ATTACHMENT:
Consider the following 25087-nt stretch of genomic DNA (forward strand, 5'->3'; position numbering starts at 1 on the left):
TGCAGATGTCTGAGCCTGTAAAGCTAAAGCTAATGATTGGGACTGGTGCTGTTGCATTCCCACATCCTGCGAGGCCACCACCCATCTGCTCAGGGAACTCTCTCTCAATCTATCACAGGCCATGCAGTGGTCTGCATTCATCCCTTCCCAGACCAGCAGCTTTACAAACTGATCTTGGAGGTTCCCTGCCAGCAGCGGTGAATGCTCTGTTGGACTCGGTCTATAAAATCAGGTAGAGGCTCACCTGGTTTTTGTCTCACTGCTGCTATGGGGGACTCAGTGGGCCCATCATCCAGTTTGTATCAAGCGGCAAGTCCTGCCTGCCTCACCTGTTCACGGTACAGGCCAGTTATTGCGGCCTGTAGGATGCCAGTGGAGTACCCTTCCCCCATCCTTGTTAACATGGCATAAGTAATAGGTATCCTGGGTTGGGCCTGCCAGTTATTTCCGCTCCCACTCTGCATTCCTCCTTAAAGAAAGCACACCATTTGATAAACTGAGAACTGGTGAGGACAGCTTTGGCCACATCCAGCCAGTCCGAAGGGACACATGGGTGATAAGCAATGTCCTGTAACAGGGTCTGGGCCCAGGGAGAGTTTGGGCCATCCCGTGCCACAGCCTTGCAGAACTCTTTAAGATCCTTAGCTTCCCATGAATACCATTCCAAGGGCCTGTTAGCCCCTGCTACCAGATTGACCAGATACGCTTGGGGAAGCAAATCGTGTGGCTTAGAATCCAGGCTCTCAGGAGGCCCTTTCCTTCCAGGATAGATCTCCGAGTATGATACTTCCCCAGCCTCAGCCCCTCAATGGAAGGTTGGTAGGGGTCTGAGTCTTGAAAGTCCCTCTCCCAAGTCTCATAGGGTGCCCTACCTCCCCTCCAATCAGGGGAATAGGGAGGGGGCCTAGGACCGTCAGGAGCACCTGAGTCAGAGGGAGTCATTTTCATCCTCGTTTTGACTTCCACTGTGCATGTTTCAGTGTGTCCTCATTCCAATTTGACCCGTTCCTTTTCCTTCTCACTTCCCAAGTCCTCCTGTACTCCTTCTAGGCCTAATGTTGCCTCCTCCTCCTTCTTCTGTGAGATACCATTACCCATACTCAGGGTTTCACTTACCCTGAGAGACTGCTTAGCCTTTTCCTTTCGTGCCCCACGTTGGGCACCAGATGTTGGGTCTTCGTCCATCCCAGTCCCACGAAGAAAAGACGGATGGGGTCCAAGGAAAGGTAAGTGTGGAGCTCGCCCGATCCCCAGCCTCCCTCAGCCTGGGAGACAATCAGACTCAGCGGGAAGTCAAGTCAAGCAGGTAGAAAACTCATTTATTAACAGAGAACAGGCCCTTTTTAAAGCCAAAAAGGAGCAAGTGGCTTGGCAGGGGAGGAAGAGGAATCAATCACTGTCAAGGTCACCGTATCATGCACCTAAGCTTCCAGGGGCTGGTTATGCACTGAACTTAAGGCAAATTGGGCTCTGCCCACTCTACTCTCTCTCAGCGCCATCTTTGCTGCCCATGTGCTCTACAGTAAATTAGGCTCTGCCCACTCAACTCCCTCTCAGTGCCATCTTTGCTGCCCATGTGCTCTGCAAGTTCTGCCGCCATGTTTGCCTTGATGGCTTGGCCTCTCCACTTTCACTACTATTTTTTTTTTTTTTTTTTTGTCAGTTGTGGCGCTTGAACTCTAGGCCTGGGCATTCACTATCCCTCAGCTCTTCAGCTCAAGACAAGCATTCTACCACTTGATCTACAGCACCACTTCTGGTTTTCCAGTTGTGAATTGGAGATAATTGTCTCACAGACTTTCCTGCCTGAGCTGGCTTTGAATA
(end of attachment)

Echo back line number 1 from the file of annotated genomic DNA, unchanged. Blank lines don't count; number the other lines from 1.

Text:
Consider the following 25087-nt stretch of genomic DNA (forward strand, 5'->3'; position numbering starts at 1 on the left):